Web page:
In the summer of 2011, Eric Deggans, now NPR’s first full-time TV critic wrote an interesting piece in the St. Petersburg Times clarifying the difference between prejudice and racism.
I’ve often found Deggan’s view on prejudice and race simple and thought-provoking. According to him, prejudice is something that you observe in the moment. “You are walking home and cross the street to avoid an individual because you fear a mugging. Racism is internalizing as a core value the idea that some races are superior or subordinate to others,” he says.
We often use the word racism incorrectly when we prejudge someone because of their race or color. Someone might prejudge another individual but she/he may not believe that any race is superior to one another and cannot be called a racist.
“Many times when talk turns to a suspicion of prejudice, the word racism is used, incorrectly and unfairly,” Deggans says. We have our own prejudices and a single mistake doesn’t equal racism. However, a long history of prejudice will definitely make us a racist.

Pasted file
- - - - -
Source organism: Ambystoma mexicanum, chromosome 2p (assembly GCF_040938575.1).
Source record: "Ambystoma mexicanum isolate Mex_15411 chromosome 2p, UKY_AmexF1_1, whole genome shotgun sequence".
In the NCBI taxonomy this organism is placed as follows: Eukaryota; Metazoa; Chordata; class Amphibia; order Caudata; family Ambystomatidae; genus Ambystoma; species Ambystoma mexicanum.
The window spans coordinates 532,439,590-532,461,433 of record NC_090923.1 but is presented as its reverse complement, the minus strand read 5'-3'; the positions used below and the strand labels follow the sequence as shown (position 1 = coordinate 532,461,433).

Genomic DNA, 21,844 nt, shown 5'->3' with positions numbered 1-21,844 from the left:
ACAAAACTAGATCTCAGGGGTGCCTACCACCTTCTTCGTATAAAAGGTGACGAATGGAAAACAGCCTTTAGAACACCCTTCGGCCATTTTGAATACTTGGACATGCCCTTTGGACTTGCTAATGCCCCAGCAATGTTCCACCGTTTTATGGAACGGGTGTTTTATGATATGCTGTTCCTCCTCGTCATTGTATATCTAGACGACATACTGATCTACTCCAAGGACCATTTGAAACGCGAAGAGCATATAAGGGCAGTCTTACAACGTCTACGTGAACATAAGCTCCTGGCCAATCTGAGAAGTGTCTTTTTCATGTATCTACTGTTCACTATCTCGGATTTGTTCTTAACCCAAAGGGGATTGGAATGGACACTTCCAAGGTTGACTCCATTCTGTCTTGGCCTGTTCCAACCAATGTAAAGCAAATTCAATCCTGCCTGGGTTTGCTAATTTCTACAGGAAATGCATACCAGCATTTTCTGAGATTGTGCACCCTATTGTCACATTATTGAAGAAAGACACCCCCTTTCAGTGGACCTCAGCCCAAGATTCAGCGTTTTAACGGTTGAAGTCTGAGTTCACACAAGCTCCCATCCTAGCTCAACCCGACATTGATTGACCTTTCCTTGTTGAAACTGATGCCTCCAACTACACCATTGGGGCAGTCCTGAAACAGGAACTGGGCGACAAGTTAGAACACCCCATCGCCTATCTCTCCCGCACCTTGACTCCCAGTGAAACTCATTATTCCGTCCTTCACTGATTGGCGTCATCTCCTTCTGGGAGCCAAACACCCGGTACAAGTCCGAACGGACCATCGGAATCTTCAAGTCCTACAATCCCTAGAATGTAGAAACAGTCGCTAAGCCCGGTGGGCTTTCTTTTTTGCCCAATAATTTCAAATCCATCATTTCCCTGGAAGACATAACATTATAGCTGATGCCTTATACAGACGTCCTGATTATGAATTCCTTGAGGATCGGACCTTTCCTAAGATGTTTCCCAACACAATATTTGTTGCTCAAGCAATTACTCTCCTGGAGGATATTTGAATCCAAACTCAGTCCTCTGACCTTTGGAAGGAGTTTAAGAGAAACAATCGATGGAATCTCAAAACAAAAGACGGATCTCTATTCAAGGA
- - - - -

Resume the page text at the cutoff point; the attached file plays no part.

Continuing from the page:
Prejudice is everywhere. The only way we can sort this out is by being vulnerable and engaging in honest conversations with one another.
In the second half of 2020, following the killing of George Floyd, we saw a global movement for racial equity. Companies pledged money, chief executives wrote heartfelt essays, millions of dollars were invested and many chief diversity officers were hired with over half of them starting last year. Has it yielded any systemic change? Not much, says a 2022 Workplace Diversity, Equity and Inclusion Report from Culture Amp.
Culture Amp surveyed employees from over 2,000 global organizations and found that nothing much has changed in terms of systemic progress. Almost one in three DEI practitioners felt that they were under-equipped to perform their jobs even though perceptions of DEI are generally very positive. Only 40% of organizations had dedicated DEI roles and 80% of them were hired just in the last year.
The report added that “competing priorities, tight resources, inexperience in the field, and a lack of accountability can lead to deprioritizing DEI work in favor of core HR tasks, setting DEI initiatives to fail or have limited impact.”
DEI practitioners must first amplify their own voices among leadership before trying to create internal change. The report added that many lack the ability to collaborate and benchmark effective strategies on a companywide basis. The old silos haven’t gone anywhere!